After wisely deciding to release both volumes of Lars von Trier’s sex epic ‘Nymphomaniac’ as a single cinema event, Transmission are releasing each volume separately on Blu-ray over the course of June. While some might be annoyed at having to buy each volume separately, we have been offered an exciting opportunity we’d be silly to ignore: the chance to appreciate each of the films on their own terms. Cumulatively, ‘Nymphomaniac’ is a cohesive and exhilarating experience, but each volume is also a distinct film in itself. This week sees the release of Volume One, which stands as one of the most accessible and entertaining films Lars has given us in a long time.
Volume One covers the first five chapters told by nymphomaniac Joe (Charlotte Gainsbourg) to reclusive academic Seligman (Stellen Skarsgård) after he finds her beaten and bloody in an alley near his apartment. She recounts her sexual experiences in an effort to convince him of her immorality. These early chapters cover her experiences as a young woman (Stacy Martin), her relationships and sexual encounters, and her complex relationship with Jerome (Shia LaBeouf), a young man who keeps popping up in her life. This is the period of Joe’s sexual awakening and acceptance of herself as a powerful sexual being, and the suggestion of the consequences that will come with this power.
So much of Volume One is infused with a tremendous sense of play, from the cracking wit of the screenplay, the clever storytelling devices, von Trier’s eclectic directorial choices and a cast clearly having a ball whilst being asked to push themselves into brave new territory. Unlike the other films in his Depression Trilogy (‘Antichrist’ in 2009 and ‘Melancholia’ in 2010), von Trier injects the film with a surprising amount of humour. The film is, as expected, an explicit demonstration of sexual behaviour, but it always does so with its tongue in its cheek. The storytelling is incredibly fascinating, the film often stopping for ten or fifteen minutes to allow Joe and Seligman to wax lyrical on philosophical concepts connecting sex with art, music and even fishing. The performances are mostly excellent, with Gainsbourg and Skarsgård real delights, and Martin taking most of the weight of the film on her shoulders. Her performance is a real highlight of this volume, laying beautiful track work for Gainsbourg to take over in Volume Two. LaBeouf is serviceable, even with his spotty accent and dangerously indulgent moments. However, the scene-stealer is Uma Thurman as Mrs H. Her particular chapter presents her as the wife of one of the many men Joe is sleeping with, and her operatic breakdown is the absolute highlight of a film already abundant with them. It’s worth seeing just for her moment.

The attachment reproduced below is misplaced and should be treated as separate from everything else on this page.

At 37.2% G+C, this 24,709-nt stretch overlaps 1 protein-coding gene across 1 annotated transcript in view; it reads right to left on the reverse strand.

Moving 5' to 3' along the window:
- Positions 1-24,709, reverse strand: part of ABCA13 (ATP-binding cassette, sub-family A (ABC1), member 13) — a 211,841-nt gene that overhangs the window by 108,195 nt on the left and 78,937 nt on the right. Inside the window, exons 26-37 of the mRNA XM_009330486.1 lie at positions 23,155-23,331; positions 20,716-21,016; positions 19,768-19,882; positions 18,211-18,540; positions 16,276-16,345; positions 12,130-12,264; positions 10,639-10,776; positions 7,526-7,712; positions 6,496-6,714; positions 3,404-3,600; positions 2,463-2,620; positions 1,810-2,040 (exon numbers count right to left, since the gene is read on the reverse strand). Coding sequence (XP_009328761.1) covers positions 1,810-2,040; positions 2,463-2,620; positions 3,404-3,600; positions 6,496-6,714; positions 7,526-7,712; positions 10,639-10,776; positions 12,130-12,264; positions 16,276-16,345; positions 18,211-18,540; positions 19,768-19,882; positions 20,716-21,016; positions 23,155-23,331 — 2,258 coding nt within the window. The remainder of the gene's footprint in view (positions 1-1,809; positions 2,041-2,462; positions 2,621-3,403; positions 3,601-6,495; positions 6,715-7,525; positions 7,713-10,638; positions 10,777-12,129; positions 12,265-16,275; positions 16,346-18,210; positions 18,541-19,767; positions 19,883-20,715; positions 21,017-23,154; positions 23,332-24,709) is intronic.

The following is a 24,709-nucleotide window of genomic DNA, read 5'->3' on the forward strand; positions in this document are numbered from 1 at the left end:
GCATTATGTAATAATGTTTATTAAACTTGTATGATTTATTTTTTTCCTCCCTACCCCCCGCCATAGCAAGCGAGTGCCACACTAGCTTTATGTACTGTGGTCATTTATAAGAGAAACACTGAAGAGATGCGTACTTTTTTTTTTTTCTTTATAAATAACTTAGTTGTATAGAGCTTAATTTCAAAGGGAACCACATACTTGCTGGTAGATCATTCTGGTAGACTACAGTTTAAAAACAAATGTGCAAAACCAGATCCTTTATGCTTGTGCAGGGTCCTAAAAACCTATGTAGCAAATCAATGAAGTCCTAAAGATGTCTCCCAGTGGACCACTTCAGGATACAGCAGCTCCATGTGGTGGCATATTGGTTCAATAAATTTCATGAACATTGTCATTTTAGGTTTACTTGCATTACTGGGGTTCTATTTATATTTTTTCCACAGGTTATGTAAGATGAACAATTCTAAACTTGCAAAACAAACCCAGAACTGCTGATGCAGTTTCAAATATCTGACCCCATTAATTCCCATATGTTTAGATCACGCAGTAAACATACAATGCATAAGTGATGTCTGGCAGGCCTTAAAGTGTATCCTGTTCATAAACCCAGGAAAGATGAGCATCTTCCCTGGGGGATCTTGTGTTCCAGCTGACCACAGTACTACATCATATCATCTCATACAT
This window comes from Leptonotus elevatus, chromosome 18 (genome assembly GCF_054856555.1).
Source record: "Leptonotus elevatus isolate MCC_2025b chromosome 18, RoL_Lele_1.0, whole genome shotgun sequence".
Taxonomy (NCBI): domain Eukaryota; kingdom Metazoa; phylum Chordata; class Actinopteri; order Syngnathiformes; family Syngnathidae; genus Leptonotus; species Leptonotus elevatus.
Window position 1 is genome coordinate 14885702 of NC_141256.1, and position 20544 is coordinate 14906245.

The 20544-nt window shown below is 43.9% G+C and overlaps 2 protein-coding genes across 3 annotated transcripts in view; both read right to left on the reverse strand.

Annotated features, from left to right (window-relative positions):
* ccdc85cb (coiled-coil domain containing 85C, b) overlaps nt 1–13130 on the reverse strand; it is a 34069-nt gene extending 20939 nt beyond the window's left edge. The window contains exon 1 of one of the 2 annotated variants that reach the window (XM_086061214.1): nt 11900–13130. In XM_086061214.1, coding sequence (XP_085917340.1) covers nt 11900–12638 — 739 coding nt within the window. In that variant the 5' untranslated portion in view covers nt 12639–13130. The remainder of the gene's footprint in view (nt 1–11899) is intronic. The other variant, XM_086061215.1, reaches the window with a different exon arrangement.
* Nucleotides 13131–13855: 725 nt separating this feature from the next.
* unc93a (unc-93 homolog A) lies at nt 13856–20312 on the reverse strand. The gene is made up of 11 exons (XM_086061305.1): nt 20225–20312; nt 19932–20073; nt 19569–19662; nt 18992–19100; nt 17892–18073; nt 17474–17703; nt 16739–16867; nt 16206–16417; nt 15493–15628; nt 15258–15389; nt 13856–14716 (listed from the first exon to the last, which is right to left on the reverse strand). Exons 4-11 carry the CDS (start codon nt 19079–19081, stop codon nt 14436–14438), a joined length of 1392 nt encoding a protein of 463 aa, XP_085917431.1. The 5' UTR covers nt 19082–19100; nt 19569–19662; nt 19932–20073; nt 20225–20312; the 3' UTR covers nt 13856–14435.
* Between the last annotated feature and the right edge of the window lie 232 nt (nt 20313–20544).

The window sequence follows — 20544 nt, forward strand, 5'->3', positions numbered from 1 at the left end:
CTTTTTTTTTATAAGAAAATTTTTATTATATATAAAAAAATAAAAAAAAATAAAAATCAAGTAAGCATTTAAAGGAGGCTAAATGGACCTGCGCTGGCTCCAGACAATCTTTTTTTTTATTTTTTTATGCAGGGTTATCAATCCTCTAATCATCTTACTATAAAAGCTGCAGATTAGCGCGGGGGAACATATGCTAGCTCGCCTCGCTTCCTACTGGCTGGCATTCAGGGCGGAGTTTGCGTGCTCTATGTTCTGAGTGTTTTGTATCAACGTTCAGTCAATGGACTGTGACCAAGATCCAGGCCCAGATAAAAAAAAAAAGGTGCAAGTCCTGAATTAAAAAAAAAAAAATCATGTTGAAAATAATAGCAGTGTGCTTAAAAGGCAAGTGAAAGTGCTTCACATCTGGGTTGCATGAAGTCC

The film is, as expected, an explicit demonstration of sexual behaviour, but it always does so with its tongue in its cheek.
In many ways, Volume One is the more deceptive instalment of ‘Nymphomaniac’. It is so entertaining that you look forward to more of the same with Volume Two, which takes a slow yet potent turn towards darker and morally ambiguous territory. The final moments of this volume give you a hint of where we have left to go, and perhaps Transmission’s decision to separate volumes with give audiences some time to prepare for the gear shift in the second. On its own terms though, Volume One is an absolute delight and one of the most unusual and enjoyable films we’ve seen from this great director in a long time.
PICTURE & SOUND
Transmission’s 1080p transfer is as wonderfully eclectic as the filmmaking itself. The base aspect ratio of the film is 2.35:1, but von Trier constantly changes ratio and film stock as he goes, depending on which chapter we’re in. He also engages a witty use of stock footage to complement Joe’s storytelling, also of varying qualities. As such, the transfer isn’t consistent, but it’s still gorgeous in its inconsistencies as it reflect the intentions of the filmmaker. At it’s best, it perfectly recreates the sepia tones of Joe’s young adulthood with rich colour and sharp image. The DTS-HD MA 5.1 track is also excellent, and beautifully captures the complexities of the sound design. Dialogue is consistently clear and balanced well with the music and sound effects. Altogether an excellent presentation.
SPECIAL FEATURES Unfortunately there are no special features offered with the film. Overseas editions have included a few features, but mostly press interviews of no consequence and as such, not particularly missed. It’s possible that more material will be available at a future date, especially as Transmission has indicated that they hope to release von Trier’s full five-hour director's cut when it becomes available. I wouldn’t be surprised if we’ll have a healthy collection of material with that release.